A federal court in California has denied a franchisor’s motion to dismiss a claim that it violated California’s disclosure law because it failed to redisclose a prospective franchisee with, among other things, the franchisor’s then-effective amended FDD. Schulenburg v. Handel’s Enters., Inc., 2018 WL 4282637 (S.D. Cal. Sept. 7, 2018). Handel’s provided its FDD to the prospective franchisee, Schulenburg, in October 2015. In December 2015, Schulenburg sent a small deposit of the initial franchise fee to Handel’s, without signing the franchise agreement. On January 11, 2016, Handel’s submitted an application to the state of California to amend its FDD, which became effective a few days later. Schulenburg paid the remainder of the franchise fee the same day the amended FDD became effective. Handel’s then again provided the franchisee with the 2015 FDD, and the parties executed the franchise agreement. Handel’s never redisclosed Schulenburg with the amended FDD. Schulenburg subsequently brought several claims against Handel’s, including violations of California’s disclosure laws.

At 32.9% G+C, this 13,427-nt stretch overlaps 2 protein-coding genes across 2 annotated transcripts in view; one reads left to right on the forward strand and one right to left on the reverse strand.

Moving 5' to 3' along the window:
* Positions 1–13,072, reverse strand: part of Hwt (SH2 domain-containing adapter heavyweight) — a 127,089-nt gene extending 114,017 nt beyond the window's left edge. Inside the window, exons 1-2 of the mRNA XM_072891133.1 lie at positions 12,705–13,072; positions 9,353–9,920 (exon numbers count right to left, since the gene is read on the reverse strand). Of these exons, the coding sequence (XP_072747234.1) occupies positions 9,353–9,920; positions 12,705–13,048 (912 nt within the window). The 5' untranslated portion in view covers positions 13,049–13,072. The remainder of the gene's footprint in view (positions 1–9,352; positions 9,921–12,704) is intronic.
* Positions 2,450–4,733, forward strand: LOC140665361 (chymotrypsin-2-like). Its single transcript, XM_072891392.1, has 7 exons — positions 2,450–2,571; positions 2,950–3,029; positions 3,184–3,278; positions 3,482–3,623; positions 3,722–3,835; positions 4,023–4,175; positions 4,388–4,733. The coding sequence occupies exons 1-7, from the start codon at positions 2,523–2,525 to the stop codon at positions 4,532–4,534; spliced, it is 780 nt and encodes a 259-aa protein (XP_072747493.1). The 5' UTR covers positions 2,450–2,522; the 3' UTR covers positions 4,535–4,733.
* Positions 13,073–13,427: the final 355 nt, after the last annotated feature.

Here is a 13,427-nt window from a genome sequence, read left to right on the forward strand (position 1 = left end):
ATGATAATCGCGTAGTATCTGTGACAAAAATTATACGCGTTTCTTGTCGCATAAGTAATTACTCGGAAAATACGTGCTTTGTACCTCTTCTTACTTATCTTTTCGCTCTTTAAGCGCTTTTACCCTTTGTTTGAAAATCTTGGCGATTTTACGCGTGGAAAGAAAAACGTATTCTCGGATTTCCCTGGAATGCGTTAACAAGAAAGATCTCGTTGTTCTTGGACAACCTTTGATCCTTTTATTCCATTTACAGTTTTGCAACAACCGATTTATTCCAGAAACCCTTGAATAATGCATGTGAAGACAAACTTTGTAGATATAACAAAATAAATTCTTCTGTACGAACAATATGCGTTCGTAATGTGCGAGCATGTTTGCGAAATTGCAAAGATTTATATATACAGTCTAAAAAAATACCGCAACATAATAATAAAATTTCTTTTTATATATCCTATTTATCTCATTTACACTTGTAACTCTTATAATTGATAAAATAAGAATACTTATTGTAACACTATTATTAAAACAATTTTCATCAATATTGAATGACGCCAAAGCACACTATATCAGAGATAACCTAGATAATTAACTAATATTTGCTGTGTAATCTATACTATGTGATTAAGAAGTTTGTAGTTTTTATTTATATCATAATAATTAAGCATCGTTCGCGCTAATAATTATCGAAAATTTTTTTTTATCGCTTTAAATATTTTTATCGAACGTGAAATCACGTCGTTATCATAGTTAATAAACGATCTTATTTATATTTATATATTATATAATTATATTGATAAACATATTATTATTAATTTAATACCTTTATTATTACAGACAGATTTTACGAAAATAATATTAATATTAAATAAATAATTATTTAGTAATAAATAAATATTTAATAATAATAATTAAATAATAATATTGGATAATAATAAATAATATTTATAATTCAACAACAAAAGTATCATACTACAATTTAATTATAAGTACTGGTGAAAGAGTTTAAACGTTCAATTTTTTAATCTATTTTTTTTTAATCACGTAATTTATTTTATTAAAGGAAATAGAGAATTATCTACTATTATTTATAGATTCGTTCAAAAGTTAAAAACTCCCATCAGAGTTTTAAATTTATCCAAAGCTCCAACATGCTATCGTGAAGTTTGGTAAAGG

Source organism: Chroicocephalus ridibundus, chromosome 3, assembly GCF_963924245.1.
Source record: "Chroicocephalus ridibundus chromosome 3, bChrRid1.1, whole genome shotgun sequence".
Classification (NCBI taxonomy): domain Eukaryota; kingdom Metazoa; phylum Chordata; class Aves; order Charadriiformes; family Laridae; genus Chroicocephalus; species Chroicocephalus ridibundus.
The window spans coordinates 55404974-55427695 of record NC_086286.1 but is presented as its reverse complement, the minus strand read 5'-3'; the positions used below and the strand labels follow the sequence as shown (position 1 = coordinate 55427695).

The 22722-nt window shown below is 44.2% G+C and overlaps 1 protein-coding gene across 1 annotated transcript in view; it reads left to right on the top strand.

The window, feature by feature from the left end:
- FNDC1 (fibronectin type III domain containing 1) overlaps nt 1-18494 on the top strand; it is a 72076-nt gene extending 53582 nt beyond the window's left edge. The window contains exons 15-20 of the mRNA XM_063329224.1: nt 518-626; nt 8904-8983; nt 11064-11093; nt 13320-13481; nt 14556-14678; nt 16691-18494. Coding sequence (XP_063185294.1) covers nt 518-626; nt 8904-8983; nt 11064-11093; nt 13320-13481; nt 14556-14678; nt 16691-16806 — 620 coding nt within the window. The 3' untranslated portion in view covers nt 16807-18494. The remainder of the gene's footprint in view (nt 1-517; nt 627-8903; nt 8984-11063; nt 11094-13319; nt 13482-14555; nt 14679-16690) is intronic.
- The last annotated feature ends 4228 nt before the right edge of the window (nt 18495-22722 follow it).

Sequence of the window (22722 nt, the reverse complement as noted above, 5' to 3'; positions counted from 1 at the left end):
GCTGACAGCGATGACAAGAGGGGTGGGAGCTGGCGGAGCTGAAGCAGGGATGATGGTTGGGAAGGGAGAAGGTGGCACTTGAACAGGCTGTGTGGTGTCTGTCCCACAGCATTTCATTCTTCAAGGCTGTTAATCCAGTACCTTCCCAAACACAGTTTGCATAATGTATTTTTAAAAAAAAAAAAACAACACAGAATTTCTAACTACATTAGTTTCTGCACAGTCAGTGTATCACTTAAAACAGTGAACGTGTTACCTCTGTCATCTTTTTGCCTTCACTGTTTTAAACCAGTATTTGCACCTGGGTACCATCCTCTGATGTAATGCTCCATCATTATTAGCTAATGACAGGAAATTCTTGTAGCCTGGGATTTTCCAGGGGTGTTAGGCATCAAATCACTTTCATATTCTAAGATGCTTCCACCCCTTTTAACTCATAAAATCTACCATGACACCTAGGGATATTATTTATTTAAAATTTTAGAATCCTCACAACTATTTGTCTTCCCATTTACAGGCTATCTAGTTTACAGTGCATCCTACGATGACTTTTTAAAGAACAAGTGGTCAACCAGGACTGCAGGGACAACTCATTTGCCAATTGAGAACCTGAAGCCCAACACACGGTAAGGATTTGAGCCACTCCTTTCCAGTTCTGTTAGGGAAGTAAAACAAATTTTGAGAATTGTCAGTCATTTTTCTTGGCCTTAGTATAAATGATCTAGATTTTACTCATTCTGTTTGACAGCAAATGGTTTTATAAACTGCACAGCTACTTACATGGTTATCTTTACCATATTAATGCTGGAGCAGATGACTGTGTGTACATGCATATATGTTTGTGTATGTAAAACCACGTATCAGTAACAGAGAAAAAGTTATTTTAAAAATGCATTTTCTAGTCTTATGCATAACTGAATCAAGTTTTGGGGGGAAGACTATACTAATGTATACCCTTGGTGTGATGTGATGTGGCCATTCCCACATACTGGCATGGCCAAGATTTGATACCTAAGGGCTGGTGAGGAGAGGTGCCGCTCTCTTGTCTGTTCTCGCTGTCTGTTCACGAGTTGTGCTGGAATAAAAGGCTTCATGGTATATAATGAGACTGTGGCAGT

The court held that, under California law, an offer for a franchise may remain pending while an application for amendment is pending with the state, as long as the franchisor provides certain documents to the franchisee, waits to close the sale until the amended FDD is effective, and then rediscloses the franchisee with the amended FDD and proceeds with the normal sale procedures. Here, even though Schulenburg was properly disclosed with the 2015 FDD in October 2015, and paid a deposit of the initial franchisee fee while the 2015 FDD was effective, the offer was still pending when Handel’s filed the application for amendment in 2016. When the parties executed the franchise agreement in January 2016, the 2015 FDD was no longer in effect, and the amended FDD should have been delivered to Schulenburg. Thus, the court held that Schulenburg plausibly stated a claim that Handel’s violated California’s disclosure laws.
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